There is wildlife and there are garden pests. If you live anywhere near open land, chances are you will be seeing plenty of your local wildlife. Although butterflies and colorful birds are always welcome guests in our gardens, some wildlife is a little less appreciated. With the bounty of lush green in our spring and summer gardens, rabbits are seeking out lawns and gardens to indulge in delectable treats. Gophers, moles and ground squirrels are burrowing pests that slow down in the winter, but become very destructive in spring when they have young to feed. Planting seeds directly into your vegetable or flower garden can attract raiding rodents that will be delighted to chomp them away after dark. Remember that just like rodents, ants will be attracted by household food and water sources. Once close to the house, these latter pests are pleasantly surprised with the cool comforts and myriad food possibilities offered by the ordinary household. Keep food sources out of your garden or sealed in metal cans. Site those bird feeders away from the house so dropped seeds don’t encourage undesirable nocturnal critters to come for a visit. Never leave pet food exposed out in the open. And keep garden refuse and dead foliage cleaned up to minimize hiding places that will house pests. Compost piles are an excellent way to recycle organic waste, but make sure they are not placed too close to the house even if it is convenient for you. The other diners might turn that convenience into a serious problem.
Smaller insect pests can also wreak havoc in your garden. Regularly check foliage of ornamentals and vegetables for aphids. Tender new growth is particularly attractive to sucking and munching insects. Warm climates harbor voracious, destructive sucking insects like mealy bugs, scale and spider mites. The spider mites may not become evident until foliage starts to look bleached. On close inspection, fine webbing and the tiny dots that are the actual mites can be seen. Hosing foliage regularly will help keep insect pests down, especially where your sprinkler or soaker systems are likely to keep foliage dry and safe for these pests. Spider mites are especially fond of edible members of the Solanum family – tomatoes, peppers and eggplant. Damaged foliage will not repair itself, but with the renewed strength of good health, your plants will readily grow fresh new foliage. Ordinary insecticides are not effective on spider mite as these are truly tiny spiders. They are in the arachnid (spider) family and they are not insects. They require poisons made with the appropriate chemicals. Some insecticidal soaps say they will kill spider mite. I haven’t had a lot of success with them personally. Of course, the washing of the leaves does help with or without soap.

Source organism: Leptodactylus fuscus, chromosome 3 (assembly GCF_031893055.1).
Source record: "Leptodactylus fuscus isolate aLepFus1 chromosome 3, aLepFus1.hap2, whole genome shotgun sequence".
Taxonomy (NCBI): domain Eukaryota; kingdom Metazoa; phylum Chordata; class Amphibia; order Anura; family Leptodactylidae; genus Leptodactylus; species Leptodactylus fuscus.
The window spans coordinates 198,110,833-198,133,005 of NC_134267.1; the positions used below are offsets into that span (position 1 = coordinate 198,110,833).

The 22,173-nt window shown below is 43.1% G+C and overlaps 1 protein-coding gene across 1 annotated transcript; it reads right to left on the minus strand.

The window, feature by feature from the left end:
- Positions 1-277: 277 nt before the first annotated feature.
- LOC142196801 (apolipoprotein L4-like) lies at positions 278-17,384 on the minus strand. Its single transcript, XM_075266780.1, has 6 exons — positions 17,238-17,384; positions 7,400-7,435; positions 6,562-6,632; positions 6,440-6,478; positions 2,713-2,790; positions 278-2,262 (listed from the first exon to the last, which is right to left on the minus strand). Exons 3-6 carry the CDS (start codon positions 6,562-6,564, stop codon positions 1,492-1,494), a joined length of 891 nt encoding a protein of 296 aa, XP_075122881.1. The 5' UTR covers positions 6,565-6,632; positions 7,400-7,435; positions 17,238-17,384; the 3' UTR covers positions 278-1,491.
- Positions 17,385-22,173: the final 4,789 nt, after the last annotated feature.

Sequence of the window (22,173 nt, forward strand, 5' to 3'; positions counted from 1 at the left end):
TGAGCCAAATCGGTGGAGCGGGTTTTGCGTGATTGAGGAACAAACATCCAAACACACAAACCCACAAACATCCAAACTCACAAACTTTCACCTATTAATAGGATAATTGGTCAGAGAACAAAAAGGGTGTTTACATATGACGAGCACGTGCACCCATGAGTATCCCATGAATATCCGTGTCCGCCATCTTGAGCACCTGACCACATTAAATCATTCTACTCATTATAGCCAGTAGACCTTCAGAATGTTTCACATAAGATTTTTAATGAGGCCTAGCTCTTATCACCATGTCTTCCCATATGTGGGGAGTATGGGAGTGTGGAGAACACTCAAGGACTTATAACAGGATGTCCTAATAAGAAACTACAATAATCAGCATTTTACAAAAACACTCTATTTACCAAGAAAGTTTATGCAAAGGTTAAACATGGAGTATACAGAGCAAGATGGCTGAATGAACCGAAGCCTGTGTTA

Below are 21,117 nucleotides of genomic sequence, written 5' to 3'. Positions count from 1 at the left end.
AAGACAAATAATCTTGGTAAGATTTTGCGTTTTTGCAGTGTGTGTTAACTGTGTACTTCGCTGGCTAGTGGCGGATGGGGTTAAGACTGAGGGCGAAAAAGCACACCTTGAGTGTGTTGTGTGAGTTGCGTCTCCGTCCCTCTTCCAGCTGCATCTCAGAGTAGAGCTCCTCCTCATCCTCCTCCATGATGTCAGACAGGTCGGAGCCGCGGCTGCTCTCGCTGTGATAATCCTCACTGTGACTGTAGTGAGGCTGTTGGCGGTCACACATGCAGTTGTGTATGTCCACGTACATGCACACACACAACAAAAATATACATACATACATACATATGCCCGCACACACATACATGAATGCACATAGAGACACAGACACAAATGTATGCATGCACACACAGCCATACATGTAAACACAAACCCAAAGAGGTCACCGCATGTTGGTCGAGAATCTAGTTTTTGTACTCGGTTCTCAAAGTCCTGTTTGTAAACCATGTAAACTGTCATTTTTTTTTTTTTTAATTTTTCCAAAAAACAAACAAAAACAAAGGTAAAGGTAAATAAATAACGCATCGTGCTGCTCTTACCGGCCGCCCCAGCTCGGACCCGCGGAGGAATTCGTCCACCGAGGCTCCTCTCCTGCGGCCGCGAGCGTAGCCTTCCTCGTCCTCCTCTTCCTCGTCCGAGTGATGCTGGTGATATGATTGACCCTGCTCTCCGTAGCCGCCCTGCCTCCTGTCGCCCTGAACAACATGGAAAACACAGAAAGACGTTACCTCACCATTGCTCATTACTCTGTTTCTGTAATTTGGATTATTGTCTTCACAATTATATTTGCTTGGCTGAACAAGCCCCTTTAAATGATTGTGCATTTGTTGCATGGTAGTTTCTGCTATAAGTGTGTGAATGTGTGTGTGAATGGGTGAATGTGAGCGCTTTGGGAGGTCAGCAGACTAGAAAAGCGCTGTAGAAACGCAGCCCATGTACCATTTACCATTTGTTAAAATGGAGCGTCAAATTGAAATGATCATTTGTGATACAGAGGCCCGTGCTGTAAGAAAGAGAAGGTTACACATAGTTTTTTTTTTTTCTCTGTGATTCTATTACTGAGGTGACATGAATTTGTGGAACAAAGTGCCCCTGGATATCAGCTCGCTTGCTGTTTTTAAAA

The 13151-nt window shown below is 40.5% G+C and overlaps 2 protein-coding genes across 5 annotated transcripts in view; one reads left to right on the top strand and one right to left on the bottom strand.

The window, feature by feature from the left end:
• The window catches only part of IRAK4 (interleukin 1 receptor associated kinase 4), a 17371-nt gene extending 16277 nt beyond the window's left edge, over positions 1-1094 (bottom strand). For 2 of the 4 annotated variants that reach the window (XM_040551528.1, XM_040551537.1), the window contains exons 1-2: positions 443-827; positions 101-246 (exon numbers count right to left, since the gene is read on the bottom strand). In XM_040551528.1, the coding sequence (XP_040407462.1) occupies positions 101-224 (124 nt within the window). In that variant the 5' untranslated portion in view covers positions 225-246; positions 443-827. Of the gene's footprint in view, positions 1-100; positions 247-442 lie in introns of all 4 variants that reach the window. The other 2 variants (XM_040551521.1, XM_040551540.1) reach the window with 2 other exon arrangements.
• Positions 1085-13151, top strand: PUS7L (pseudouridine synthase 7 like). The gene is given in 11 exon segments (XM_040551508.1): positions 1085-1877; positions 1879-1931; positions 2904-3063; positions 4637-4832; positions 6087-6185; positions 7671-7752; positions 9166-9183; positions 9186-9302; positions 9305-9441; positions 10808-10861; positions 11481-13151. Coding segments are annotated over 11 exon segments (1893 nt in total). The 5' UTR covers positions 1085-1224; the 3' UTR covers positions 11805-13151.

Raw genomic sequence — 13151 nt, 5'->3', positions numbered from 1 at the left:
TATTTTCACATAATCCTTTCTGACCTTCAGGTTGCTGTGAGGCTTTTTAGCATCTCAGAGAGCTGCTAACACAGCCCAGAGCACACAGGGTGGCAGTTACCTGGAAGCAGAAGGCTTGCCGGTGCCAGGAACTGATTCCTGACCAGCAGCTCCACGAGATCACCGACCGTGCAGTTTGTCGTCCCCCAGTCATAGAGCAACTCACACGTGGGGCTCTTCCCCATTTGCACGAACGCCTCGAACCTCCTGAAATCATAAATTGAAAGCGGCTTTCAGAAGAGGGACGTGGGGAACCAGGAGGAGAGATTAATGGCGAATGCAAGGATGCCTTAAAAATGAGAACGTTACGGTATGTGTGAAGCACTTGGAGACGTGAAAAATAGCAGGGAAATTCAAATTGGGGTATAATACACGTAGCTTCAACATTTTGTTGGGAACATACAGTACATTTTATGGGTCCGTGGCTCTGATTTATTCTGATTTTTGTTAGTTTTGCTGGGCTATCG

To keep plants in your garden resistant to pests, give them the light, soil and water they need. Frequent light feedings (I usually recommend 1/2 of label directions) — or better, home-made manure teas, deep watering appropriate for each type of plant, well-washed foliage and the proper placement will help control insects. Mulching is wonderful to mitigate temperatures around roots and to hold in moisture. Strong plants are more resistant to pests. Keep vegetable gardens netted, fenced or surrounded by chicken wire or hardware cloth to discourage larger critters. For burrowers, line the bottom of your garden beds with metal mesh to bar entry from the bottom of the garden. Raised vegetable garden beds also help fend off larger pests.
Keep a constant lookout for insect and animal pests or disease infections. If you catch problems early, they are more easily treated. A little extra time and vigilance is the best way to avoid having to battle many pests during the growing season in your garden.